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21 September 2017
On May 9 2017 the Amsterdam Court of Appeals(1) ruled that the Russian liquidation order of August 1 2006 regarding OAO Yukos Oil Company is contrary to Dutch public order and therefore null and void (for further information please see "Amsterdam Court of Appeals denies recognition of Yukos bankruptcy based on public order exemption"). An interesting question is whether the judgment will have a bearing in the appeal of the annulment proceedings concerning the $50 billion Energy Charter Treaty (ECT) arbitration case between former Yukos shareholders and Russia, which is pending before The Hague Court of Appeal.
Yukos, established by Mikhail Khodorkovsky and at the time Russia's largest oil company, was declared bankrupt on August 1 2006 by the Moscow City Arbitrazh Court. Rebgun was appointed as Yukos's bankruptcy trustee. Important Yukos assets, such as a refinery in Lithuania and a pipeline operation in Slovakia, were held by a 100% Dutch subsidiary, Yukos Finance BV. Rebgun, in its role as representative of Yukos Finance's 100% shareholder, Yukos, dismissed Yukos Finance directors David Godfrey and Bruce Misamore and appointed new directors. On September 10 2007 Rebgun sold the shares in Yukos Finance in an auction to Russian investment company Promneftstroy for $307 million.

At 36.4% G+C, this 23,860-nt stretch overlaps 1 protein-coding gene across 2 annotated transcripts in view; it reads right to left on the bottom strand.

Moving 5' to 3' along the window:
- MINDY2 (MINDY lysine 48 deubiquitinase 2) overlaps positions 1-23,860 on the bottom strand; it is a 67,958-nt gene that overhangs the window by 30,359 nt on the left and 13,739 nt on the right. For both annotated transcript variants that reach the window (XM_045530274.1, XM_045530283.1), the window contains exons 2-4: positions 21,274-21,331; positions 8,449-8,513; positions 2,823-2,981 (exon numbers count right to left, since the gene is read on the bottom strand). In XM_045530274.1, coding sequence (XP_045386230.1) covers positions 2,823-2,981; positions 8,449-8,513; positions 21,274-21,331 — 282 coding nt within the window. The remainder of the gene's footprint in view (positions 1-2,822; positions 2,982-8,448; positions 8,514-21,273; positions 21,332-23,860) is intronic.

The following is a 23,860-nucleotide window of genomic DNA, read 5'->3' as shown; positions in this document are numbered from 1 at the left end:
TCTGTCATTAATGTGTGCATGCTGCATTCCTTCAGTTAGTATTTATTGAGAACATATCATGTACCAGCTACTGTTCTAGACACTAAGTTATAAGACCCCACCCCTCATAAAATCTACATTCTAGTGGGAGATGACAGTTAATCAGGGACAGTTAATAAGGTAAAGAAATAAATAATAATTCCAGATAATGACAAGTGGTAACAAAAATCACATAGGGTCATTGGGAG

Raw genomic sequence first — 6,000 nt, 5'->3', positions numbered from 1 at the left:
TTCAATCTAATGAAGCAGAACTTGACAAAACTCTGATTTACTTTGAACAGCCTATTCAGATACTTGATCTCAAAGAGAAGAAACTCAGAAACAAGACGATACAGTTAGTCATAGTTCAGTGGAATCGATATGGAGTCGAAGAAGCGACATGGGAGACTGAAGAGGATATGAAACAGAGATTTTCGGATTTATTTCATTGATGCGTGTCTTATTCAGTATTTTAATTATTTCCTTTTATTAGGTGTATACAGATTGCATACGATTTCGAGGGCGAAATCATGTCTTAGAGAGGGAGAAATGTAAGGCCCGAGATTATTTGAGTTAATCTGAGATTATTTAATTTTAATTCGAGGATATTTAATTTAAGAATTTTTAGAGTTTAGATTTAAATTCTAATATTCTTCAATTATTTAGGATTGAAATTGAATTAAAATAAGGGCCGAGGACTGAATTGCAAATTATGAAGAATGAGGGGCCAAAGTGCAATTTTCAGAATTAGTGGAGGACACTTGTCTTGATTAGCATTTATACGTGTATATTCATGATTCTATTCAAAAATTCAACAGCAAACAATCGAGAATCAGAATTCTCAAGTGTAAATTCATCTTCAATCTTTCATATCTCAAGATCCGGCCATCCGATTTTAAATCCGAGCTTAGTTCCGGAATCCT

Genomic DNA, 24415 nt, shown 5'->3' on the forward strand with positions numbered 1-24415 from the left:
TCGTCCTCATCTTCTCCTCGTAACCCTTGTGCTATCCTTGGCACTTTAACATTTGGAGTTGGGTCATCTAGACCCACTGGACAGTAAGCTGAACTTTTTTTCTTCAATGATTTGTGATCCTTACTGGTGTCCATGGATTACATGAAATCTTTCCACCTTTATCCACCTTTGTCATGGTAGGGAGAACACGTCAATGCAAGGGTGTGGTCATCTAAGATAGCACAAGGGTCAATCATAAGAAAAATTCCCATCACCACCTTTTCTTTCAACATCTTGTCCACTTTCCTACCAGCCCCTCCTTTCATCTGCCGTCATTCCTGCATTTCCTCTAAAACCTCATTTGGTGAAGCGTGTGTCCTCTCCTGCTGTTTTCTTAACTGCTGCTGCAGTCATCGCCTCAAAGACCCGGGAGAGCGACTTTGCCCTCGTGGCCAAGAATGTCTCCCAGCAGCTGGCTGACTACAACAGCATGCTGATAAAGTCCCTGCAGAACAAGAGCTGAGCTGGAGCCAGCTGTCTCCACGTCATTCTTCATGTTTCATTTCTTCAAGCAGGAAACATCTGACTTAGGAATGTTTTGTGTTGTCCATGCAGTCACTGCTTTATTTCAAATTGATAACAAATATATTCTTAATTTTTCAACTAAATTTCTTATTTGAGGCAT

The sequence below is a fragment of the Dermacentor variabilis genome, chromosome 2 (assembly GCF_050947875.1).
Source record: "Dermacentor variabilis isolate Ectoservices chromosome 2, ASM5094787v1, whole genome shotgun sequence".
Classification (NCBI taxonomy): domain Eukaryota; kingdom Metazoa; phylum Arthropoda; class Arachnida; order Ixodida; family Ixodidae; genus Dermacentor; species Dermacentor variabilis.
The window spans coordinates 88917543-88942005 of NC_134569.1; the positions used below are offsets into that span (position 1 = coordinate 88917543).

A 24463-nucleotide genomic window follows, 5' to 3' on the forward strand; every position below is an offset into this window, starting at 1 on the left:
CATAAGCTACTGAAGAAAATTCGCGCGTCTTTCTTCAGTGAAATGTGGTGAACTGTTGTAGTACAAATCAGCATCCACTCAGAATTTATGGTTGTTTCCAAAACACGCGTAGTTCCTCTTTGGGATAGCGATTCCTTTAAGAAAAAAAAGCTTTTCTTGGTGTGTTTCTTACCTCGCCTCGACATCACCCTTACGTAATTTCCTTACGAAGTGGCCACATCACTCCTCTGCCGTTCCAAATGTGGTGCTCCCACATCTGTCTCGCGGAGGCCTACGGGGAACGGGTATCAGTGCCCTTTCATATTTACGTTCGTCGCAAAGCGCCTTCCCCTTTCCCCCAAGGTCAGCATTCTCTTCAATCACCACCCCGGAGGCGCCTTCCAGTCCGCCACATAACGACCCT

On July 18 2014 the arbitrators in the United Nations Commission on International Trade Law (UNCITRAL) arbitration proceedings administered by the Permanent Court of Arbitration between Russia and the former Yukos shareholders on the basis of the ECT ruled that Russia must pay a record-breaking $50 billion in damages to the shareholders.(2) The tribunal held that Russia had breached Articles 10 (fair and equitable treatment of investors) and 13 (wrongful expropriation) of the ECT. Subsequently, Russian assets were seized in various countries, including the United Kingdom, France, Belgium, Germany, the United States and India.